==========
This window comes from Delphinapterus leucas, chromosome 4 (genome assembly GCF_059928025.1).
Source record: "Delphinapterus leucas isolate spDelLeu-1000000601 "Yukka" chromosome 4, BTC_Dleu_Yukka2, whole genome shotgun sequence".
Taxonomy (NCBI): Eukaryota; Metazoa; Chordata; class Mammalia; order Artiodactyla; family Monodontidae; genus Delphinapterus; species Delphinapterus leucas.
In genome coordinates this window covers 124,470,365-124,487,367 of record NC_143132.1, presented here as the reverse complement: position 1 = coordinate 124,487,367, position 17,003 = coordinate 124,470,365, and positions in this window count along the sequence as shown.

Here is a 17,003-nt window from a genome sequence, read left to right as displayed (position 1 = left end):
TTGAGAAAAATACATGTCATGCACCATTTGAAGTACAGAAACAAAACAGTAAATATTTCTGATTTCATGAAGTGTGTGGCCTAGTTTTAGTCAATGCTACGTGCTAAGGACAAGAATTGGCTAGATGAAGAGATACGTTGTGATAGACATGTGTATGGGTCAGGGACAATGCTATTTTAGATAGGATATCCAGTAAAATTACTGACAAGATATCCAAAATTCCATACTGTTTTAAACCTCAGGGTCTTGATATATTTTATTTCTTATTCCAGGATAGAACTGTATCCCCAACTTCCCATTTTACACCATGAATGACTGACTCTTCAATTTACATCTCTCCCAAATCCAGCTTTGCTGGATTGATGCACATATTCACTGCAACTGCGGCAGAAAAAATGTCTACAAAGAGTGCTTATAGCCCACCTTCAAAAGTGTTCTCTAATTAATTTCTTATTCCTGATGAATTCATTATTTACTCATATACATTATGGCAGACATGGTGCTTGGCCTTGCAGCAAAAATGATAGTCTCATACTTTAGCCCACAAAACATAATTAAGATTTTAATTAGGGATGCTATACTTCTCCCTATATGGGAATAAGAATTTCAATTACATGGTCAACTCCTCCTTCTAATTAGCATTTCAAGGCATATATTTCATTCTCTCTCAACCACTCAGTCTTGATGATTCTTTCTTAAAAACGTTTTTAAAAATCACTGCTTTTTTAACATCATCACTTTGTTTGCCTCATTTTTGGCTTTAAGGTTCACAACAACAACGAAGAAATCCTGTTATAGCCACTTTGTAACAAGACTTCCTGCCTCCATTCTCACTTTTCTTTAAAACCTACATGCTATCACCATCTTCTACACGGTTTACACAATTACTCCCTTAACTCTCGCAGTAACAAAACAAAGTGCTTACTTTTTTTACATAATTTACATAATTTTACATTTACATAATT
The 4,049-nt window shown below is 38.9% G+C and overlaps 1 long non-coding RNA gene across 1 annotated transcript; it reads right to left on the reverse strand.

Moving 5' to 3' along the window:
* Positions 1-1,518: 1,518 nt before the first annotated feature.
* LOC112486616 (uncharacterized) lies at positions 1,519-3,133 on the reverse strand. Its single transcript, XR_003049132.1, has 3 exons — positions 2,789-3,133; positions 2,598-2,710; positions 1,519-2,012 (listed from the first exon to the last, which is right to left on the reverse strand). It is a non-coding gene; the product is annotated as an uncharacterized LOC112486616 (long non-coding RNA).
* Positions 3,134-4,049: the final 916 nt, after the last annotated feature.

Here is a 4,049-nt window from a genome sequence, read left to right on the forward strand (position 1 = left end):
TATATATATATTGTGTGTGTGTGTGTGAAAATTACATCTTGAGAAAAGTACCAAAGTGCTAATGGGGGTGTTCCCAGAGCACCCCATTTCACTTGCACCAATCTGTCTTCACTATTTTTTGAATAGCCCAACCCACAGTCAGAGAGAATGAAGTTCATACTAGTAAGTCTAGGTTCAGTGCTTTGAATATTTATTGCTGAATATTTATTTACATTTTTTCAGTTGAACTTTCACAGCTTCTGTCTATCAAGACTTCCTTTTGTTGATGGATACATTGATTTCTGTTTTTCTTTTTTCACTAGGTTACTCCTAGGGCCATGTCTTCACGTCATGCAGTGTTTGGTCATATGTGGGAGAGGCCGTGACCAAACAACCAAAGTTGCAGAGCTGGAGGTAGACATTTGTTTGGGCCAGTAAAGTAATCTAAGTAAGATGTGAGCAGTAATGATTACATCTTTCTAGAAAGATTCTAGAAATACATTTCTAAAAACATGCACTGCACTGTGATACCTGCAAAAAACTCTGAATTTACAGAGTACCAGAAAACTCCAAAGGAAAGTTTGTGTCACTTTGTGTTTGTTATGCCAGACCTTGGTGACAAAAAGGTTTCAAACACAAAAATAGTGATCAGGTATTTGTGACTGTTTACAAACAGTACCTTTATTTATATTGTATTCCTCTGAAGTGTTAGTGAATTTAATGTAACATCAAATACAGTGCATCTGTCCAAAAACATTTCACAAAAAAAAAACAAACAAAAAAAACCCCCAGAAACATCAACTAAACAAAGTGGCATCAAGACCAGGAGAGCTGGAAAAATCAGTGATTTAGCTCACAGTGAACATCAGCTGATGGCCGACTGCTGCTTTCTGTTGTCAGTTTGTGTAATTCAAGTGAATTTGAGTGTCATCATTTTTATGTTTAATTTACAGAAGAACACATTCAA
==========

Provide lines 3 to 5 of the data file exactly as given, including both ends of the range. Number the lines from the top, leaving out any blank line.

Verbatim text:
Taxonomy (NCBI): Eukaryota; Metazoa; Chordata; class Mammalia; order Artiodactyla; family Monodontidae; genus Delphinapterus; species Delphinapterus leucas.
In genome coordinates this window covers 124,470,365-124,487,367 of record NC_143132.1, presented here as the reverse complement: position 1 = coordinate 124,487,367, position 17,003 = coordinate 124,470,365, and positions in this window count along the sequence as shown.

Here is a 17,003-nt window from a genome sequence, read left to right as displayed (position 1 = left end):